Bankrupt California city mulls tax hike to restore solvency
* Stockton's sales tax hike would also fund hiring 120 cops
* Tax plan seen assisting city's plan to exit bankrupcty
* City budget plan includes $12 billion in debt payment defaults
By Jim Christie
SAN FRANCISCO, June 21 (Reuters) - Almost a year since Stockton, California became the biggest U.S. city to file for bankruptcy, its leaders will review a tax plan aimed at restoring it to solvency and reducing crime in one of the 10 most dangerous U.S. cities.
Stockton's City Council will take up the plan on Tuesday along with a budget proposal that comes after an April ruling by U.S. Bankruptcy Judge Christopher Klein that approved letting the city draft a plan for adjusting its debts.
The tax plan would raise Stockton's sales tax to 9 percent from 8.25 percent. Proceeds would go to hiring 120 more police officers, and for other safety programs, and to help Stockton exit from bankruptcy, a goal the city could trumpet in the debt-adjustment plan it will file with Klein in September.
"It's to fund what we believe will be a very satisfactory plan of adjustment and restore public safety services, but in a very strategic way," City Manager Bob Deis told Reuters by telephone on Friday.
A tax plan would bolster Stockton's standing in court when it files its debt adjustment plan, said lawyer Michael Sweet, a municipal bankruptcy specialist at Fox Rothschild in San Francisco.
"Folks are thinking about what you need to do to get a plan through the court," said Sweet, who is not involved in Stockton's case. "A tax increase could be a component of a bankruptcy exit strategy."
Deis said he could not provide details on how revenue from his proposed tax increase would be allocated as Stockton and its creditors are in confidential talks while the city's bankruptcy case moves forward in court.
Stockton's case is seen in the municipal debt market as a test of whether bondholders or pensioners will absorb most of the financial pain when a local government goes broke.
While Stockton has kept current on its payment to the California Public Employees' Retirement System, the state pension fund, it has defaulted on $12 million in debt payments.
The budget plan proposed by Deis to Stockton's City Council proposes the city not pay $12.6 million due to its creditors, including $6.3 million for pension obligation debt, during its next fiscal year beginning next month.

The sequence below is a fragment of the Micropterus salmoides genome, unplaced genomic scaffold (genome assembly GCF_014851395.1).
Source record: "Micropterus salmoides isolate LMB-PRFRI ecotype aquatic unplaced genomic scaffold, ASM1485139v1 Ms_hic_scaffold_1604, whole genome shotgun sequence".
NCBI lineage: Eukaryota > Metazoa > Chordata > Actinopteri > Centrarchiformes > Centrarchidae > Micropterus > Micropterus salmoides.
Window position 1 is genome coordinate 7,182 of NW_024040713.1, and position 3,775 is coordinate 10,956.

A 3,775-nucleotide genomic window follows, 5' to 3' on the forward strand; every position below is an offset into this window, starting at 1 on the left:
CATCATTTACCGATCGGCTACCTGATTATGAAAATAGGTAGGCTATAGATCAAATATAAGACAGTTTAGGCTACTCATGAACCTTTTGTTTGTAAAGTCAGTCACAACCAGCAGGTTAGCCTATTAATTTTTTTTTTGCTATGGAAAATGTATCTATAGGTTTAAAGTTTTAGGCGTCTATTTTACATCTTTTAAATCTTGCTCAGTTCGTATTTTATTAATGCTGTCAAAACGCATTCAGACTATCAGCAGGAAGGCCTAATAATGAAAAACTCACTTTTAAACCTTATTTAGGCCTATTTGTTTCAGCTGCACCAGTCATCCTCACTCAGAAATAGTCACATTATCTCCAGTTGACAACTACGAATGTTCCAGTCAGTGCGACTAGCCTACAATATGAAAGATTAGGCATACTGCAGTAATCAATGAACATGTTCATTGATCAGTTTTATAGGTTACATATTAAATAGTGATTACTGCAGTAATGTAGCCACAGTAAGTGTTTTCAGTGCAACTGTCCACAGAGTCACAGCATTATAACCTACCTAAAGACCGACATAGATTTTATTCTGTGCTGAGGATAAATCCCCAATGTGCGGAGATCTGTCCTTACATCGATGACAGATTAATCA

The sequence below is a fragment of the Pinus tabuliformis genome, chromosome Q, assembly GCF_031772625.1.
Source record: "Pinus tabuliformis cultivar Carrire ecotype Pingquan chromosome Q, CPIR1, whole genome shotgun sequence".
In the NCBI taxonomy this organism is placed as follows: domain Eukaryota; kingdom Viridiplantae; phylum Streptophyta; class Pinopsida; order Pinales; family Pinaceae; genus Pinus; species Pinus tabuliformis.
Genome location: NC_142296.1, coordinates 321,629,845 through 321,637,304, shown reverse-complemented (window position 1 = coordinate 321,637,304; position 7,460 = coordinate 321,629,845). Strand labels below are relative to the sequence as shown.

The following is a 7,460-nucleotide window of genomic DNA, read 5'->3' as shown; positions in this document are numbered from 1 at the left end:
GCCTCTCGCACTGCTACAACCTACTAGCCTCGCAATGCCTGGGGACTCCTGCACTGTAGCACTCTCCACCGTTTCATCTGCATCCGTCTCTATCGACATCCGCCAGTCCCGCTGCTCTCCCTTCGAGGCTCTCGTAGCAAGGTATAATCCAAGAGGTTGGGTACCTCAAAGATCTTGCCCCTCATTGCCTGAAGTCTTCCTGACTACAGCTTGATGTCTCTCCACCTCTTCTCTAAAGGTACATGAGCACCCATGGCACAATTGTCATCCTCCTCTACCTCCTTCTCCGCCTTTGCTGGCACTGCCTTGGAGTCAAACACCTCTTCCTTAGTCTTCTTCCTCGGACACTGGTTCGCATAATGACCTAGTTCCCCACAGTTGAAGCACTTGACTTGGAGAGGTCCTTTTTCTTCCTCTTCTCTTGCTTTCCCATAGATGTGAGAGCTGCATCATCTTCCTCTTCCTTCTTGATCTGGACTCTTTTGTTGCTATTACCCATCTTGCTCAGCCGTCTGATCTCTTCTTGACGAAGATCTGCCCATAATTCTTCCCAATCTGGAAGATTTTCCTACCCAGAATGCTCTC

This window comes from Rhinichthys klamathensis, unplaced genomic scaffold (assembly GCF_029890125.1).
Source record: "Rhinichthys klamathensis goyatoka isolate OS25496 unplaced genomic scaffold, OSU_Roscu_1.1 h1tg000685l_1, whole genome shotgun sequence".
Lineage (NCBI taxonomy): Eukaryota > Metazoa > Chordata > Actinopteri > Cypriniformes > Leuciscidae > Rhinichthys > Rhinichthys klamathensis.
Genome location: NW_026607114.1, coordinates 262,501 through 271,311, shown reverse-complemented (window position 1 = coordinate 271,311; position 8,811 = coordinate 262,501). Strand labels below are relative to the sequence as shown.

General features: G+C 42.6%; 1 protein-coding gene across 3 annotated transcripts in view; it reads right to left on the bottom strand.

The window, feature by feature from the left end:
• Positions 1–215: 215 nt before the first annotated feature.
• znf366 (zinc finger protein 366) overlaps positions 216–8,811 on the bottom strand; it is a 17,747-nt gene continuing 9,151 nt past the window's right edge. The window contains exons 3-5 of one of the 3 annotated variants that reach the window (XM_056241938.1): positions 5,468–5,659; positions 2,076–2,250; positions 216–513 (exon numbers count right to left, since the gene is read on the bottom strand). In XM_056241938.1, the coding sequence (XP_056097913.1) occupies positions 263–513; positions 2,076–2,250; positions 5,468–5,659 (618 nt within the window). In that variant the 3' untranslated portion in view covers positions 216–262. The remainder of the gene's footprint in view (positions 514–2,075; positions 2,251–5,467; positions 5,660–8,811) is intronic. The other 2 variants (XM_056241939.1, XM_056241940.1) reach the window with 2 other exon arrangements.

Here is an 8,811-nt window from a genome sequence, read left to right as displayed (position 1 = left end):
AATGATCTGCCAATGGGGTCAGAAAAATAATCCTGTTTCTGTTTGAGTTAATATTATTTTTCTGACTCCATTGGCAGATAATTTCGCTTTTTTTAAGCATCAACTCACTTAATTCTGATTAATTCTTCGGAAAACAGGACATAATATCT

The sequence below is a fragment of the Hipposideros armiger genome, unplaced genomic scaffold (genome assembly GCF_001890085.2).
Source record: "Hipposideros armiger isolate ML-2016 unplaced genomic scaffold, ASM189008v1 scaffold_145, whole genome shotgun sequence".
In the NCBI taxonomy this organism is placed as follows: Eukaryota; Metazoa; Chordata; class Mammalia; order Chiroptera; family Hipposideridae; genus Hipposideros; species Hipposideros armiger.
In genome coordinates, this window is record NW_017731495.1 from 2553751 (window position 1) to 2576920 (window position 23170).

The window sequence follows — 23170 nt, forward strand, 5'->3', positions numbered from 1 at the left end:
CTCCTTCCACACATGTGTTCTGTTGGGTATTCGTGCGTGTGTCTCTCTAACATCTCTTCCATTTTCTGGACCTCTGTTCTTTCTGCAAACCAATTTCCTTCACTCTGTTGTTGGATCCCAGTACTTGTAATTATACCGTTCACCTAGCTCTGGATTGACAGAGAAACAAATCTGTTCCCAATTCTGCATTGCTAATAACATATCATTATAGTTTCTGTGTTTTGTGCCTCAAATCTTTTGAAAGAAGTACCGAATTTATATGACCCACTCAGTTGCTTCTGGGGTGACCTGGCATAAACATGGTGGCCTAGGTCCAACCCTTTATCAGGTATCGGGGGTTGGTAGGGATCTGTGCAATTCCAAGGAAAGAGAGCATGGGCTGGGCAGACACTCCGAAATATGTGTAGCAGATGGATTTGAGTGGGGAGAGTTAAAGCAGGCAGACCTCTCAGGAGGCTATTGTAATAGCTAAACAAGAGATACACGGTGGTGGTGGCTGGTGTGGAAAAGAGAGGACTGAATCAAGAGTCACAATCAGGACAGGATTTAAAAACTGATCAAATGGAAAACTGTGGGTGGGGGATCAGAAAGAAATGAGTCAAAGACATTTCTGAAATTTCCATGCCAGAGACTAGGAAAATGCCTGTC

Bond insurers Assured Guaranty and National Public Finance Guarantee have been at war with Stockton since it filed for bankruptcy nearly a year ago, attacking the city's plan to keep pension payments intact while seeking to force its creditors to swallow steep losses.
Assured and National have more than $240 million of combined exposure to Stockton's general fund-backed debt and say the city in California's Central Valley can not repair its finances without reining in pension spending.
Klein said in April a showdown over Stockton's pensions payments would have to wait on the city's plan to adjust its debt. He has the power to approve or reject the plan.
Stockton has already put a number of measures in place to restructure its finances. They include several years of austerity, pay and job cuts, concessions from city unions and representatives for retired city workers last week agreeing to take a mere $5.1 million from the city to settle disputes over the loss of their subsidized medical coverage.
Stockton cut $90 million in spending from 2008 to last year, which included cuts that reduced its police force just as violent crime spiked and placed the city on the FBI's list of the 10 most dangerous U.S. cities.
Without revenue from the tax hike, Stockton's general fund would face deficits ranging from $8.6 million in fiscal 2014-15 to $79.1 million in fiscal 2020-21, according to Deis' office.
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